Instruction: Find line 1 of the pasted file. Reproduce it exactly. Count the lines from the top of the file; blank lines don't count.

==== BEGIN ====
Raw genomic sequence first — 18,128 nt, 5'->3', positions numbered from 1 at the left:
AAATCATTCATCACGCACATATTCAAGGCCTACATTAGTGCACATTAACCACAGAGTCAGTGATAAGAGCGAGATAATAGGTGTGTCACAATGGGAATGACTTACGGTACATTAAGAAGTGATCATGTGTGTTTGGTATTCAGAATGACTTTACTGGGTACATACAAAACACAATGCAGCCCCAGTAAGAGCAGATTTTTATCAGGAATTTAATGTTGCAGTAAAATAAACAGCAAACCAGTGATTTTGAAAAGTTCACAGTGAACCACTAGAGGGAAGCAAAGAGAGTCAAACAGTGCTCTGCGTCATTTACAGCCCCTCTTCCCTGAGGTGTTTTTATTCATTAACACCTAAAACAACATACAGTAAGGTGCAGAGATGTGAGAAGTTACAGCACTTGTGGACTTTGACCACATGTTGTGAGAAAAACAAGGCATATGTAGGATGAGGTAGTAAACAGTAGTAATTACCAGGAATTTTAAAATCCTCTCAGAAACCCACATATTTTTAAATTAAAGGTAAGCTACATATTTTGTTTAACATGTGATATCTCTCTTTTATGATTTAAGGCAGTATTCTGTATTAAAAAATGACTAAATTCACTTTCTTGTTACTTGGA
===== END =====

Raw genomic sequence first — 18,128 nt, 5'->3', positions numbered from 1 at the left: